“After my stroke, many
friends came to visit me in the hospital and in the re-hab facility. But after a
while, my friends were not around anymore. When my wife called them, they always
had an excuse.”
“I had plenty of support in
the hospital, but once I came home, the contact stopped. I haven’t seen any of
them for years.”
“I lost most of my friends,
maybe because I have aphasia and speaking is difficult. The few friends that I
still have don’t understand my difficulties and they don’t try to communicate
These are not direct quotes
from any one person. They are typical, however, of some of the comments that I
hear from stroke survivors.
For the last ten years I have been mentoring Sandy
Smethers, a 49 year old single mother of two. She had her stroke ten years ago
and, at the time, I did not know her very well. The stroke left her right arm
paralyzed, and weak in her right leg. She is able to walk without help, but at a
slow pace. She also has expressive aphasia which makes speaking very difficult.
When I first went to see her
in the hospital in December, 2000, she had many visitors who introduced
themselves as friends of Sandy. Later, when she came home, these friends and
more, told me they intended to stick with her as life-long friends. As time went
on, however, most of these friends disappeared. So I asked myself, “Where did
they all go?”
Why do friends disappear in
so many cases?
Keeping friends depends on
friends did you have before the stroke?
||Are you living
with your wife/husband, your family, or do you live alone?
||What are your
disabilities as a result of your stroke?
I asked several survivors,
caregivers, and professionals about why they thought friends disappear after a
stroke. Here is what they said.
are uncomfortable seeing a once strong person that is now suffering with
a disability which is sometimes extreme. It might be similar to visiting
a cancer patient that has little time to live. It is easier to avoid the
alters a person’s life. It can change the survivor’s values, goals,
attitudes, etc. When these changes occur, whatever the survivor and
friend had in common in the first place, may be lost after the stroke.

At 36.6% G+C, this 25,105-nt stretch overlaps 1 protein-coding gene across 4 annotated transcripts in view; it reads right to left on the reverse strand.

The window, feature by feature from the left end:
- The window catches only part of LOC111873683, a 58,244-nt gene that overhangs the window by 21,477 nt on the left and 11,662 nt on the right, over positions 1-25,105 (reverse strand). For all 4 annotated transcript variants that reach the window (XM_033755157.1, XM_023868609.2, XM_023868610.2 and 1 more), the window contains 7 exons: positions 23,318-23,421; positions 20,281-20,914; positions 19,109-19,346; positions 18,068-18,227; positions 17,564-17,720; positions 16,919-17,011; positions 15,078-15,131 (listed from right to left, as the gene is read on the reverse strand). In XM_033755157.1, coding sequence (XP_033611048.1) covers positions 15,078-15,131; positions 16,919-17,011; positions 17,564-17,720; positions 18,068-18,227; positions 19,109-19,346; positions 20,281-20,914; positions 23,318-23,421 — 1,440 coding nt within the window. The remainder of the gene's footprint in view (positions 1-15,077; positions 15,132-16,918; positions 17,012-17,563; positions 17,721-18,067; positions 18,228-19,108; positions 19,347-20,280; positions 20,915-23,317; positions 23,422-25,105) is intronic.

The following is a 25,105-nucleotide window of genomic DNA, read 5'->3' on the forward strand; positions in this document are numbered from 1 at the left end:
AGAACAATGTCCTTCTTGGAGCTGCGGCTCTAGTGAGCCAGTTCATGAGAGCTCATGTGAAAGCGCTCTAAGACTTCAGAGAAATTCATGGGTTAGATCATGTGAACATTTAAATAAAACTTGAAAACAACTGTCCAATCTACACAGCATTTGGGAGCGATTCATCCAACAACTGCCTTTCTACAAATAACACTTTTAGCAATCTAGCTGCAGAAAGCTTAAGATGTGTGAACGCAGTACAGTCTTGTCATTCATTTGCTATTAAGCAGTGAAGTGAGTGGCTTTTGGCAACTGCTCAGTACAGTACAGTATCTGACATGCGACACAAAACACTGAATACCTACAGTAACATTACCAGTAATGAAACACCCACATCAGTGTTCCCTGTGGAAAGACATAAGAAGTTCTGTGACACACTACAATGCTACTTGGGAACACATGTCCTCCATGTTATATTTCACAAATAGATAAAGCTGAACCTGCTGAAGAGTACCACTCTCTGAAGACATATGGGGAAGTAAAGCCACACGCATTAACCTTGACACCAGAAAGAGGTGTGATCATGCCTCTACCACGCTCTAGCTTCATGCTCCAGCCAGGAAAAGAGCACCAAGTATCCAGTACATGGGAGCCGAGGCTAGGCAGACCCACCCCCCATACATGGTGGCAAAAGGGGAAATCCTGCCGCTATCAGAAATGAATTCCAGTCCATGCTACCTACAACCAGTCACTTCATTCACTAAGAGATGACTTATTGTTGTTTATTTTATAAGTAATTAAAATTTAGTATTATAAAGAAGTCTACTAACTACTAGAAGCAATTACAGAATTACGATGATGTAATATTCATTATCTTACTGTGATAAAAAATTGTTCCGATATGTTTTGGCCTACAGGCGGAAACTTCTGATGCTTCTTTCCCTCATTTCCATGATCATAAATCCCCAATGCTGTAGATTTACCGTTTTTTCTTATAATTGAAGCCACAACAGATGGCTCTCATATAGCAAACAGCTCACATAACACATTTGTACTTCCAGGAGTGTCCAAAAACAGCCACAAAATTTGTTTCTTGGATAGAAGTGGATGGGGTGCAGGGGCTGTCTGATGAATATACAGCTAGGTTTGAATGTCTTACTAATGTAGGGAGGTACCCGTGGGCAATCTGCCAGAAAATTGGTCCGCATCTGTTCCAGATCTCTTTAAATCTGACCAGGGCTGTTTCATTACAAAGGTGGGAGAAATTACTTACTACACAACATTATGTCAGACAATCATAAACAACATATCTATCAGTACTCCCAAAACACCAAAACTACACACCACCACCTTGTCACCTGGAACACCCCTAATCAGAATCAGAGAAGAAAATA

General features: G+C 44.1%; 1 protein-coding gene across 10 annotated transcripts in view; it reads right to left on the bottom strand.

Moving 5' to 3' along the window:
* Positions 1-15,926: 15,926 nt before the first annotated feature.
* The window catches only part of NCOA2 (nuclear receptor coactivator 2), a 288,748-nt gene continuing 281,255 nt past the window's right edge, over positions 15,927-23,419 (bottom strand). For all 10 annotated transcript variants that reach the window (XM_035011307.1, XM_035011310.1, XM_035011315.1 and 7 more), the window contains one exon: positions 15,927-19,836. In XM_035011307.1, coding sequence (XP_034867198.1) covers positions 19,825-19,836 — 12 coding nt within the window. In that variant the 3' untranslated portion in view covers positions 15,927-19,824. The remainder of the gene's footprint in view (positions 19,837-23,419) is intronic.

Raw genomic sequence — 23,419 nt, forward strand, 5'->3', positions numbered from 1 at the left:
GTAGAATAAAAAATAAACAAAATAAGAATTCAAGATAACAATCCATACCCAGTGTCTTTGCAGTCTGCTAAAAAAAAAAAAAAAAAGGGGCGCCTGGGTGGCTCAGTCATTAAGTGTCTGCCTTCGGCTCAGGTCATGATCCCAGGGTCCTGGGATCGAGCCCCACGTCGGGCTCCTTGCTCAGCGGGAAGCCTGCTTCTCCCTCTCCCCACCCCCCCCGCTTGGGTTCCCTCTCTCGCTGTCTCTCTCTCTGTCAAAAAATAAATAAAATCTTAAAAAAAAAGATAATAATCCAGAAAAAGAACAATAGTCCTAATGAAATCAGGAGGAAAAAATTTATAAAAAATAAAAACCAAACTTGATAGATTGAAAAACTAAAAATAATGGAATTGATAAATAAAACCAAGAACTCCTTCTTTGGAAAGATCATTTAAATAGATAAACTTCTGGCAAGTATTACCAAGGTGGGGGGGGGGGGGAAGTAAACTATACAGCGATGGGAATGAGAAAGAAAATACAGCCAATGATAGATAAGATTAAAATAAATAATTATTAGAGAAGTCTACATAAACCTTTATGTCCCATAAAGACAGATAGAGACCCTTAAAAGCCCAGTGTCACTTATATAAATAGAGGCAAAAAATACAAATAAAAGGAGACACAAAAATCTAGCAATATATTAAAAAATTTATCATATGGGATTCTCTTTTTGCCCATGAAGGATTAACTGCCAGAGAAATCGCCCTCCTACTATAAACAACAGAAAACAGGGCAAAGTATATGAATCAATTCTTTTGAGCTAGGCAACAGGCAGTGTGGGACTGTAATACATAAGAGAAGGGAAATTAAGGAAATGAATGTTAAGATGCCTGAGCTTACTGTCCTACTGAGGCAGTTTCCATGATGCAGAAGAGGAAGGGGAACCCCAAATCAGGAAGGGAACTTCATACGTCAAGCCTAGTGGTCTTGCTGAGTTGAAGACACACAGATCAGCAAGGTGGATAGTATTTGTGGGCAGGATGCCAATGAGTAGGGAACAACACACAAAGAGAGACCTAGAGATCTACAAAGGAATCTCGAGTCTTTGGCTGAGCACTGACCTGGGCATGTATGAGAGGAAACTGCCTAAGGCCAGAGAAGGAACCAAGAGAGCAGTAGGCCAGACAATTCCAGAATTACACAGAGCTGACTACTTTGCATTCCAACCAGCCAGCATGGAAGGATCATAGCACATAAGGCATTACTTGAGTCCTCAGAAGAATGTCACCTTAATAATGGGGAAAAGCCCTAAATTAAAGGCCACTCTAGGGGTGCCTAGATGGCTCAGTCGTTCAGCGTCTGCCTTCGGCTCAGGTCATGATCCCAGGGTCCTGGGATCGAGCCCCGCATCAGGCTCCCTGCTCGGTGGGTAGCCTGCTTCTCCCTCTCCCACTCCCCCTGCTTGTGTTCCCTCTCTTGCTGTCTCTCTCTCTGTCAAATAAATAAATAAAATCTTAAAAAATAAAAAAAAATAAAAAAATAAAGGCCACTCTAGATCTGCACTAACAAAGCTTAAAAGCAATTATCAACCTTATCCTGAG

different emotions that are the result of the stroke, such as
depression, unexplained crying, anger, etc., can make it difficult for
the friend to remain a friend.
is just that friends have moved on in their lives. They get married;
they move; they have children; they are involved with a host of
activities, or their job becomes demanding. Perhaps they now have
someone in their own family that needs their attention. The point is,
they have moved on to life’s changes and the survivor has not.
So what should you do if you,
the survivor, would like to reconnect with old friends and establish new
||Even if married,
having friends to do things with is very rewarding and it is important
to give the caregiver a break. First, you must take on an attitude that
says, “I can handle rejection and I will become an initiator.” Start out
by trying to re-connect with old friends that you haven’t seen for
awhile and that you think you would like to see. You will know soon
enough if they are interested or not. Remember, rejection is OK.
||Many people in
your circumstances have found friendship on Facebook. Friends on
Facebook do not provide the same type of friendship as an in-person
friend, but it may be a good supplement. You can accomplish the same
thing by participating in a stroke chat site.
Another way to meet
new friends is to join a support group. I have talked about the value of
a support group in previous articles that I have written for
Strokenetwork. Invite someone from the group to have lunch, or better
yet, start a once a week lunch group. You get to pick the people that
you think might be interested.
||Take a class in
an adult night program that you can handle and would interest you. It is
another opportunity to meet new people. The same can happen at a house
of worship if you are so inclined.
||Get Out There!
||The main message
here is to get out and take the initiative. Don’t wait for people to
contact you. The more you get involved with community groups and in
groups with other stroke patients, the more you can expand your social